Progress made on renewal of live trade with Egypt as exporters target lift in shipments to North Africa
Minister for Agriculture, Food and the Marine, Michael Creed , has welcomed the progress made on live exports during the Enterprise Ireland Trade Mission to Egypt.
A renewal of live trade with Egypt moved a step closer today as the issues around existing health certificates for Irish exports were discussed at a meeting in Cairo between Minister of State Pat Breen and Deputy Minister for Agriculture Dr Mona Mehrez.
The Egyptian Ministry is willing to consider amending existing health certificates and putting a new certificate for breeding stock in place. Further to preparatory work by DAFM, Bord Bia and Sustainable Food Systems Ireland (SFSI), the Egyptian authorities have indicated an interest in re-establishing live imports from Ireland, as well as cooperation in other areas.
It comes as a revision of the veterinary certificate for the shipping of live cattle to Algeria could open the way for increased exports of Irish stock to the North African state.
The current requirement for a 30-day quarantine period for Irish cattle prior to shipping is seriously restricting exports to Algeria, industry sources told the Farming Independent.
With the veterinary certificate under review by Irish and Algerian authorities, exporters are hopeful of some movement on the current restrictions.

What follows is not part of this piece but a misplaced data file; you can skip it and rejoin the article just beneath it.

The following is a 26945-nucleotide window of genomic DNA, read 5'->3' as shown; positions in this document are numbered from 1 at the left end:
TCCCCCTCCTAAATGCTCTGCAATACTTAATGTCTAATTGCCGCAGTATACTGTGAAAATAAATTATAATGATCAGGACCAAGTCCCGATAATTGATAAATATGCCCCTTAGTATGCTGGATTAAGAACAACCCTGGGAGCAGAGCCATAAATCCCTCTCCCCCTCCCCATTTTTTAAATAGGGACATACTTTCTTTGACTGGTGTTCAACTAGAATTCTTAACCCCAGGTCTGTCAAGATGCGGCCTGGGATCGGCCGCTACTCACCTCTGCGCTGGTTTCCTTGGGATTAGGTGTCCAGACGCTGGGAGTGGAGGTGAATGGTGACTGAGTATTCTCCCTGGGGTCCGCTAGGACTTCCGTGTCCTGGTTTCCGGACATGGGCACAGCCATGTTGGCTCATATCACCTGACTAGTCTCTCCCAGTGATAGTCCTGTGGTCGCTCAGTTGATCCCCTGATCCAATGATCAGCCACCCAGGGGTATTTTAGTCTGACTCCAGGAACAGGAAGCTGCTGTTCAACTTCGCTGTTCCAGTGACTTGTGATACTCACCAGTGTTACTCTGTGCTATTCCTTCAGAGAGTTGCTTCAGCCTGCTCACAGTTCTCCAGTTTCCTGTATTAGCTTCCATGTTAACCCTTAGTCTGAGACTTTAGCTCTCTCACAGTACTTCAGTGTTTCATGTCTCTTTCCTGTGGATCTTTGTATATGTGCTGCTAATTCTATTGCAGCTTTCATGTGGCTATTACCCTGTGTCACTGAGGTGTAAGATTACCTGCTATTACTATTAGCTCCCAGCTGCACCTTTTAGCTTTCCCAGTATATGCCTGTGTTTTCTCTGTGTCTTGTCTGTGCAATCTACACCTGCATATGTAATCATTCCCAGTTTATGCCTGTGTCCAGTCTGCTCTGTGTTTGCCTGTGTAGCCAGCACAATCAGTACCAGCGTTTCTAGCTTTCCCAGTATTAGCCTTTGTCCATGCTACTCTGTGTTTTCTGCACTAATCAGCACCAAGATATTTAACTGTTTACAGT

It is understood that Algerian buyers are in the market for breeding heifers and heavy bulls, with French exporters supplying much of the stock.
However, with a serious reduction in continental cattle supplies forecast in 2019 as a result of this year's increased slaughter figures, there is real potential for a significant lift in Irish exports.
A revision of the veterinary certificate would allow both the shipping of heavy cattle for slaughter, as well as forward stores for further feeding.
The live trade to North Africa has been seriously disrupted by political uncertainty in Egypt and the ongoing civil war in Libya.
However, cattle exports to Libya are set to resume in the coming weeks, with a shipload of 400-460kg bulls due to depart from Cork.
Meanwhile, ICMSA livestock chair Des Morrison told the association's AGM last week that a contract for the export of 8,000 breeding heifers to Kazakhstan was lost recently due to stronger Australian supports for exports.
Mr Morrison said increased live exports offered "the simplest solution" to the current crisis in the Irish beef sector.
He said opening up new outlets for live cattle would add €100 to weanling prices.
Staying with sucklers, David Quinn of Carnew Mart in Wicklow said the flight of farmers from the enterprise was continuing in the south-east. Mr Quinn said he had recently handled the sale of eight to 10 suckler herds in the south Wicklow and north Wexford areas, with four going under the hammer in one week. Three of these herds were large operations, he added.
The number of in-calf suckler cows sold through Carnew Mart was well up this year, Mr Quinn said, with around 30pc being bought for slaughter.
Jim Bushe of New Ross Mart said efforts to save the suckler herd in the south-east were "too late".
He said "men are walking away from suckling" and the additional supports announced in the Budget were not going to persuade them to stay.
"As a man said to me in the mart, 'what good is €40 to keep a suckler cow for the year, sure a packet of cigarettes is nearly €15'," Mr Bushe added.
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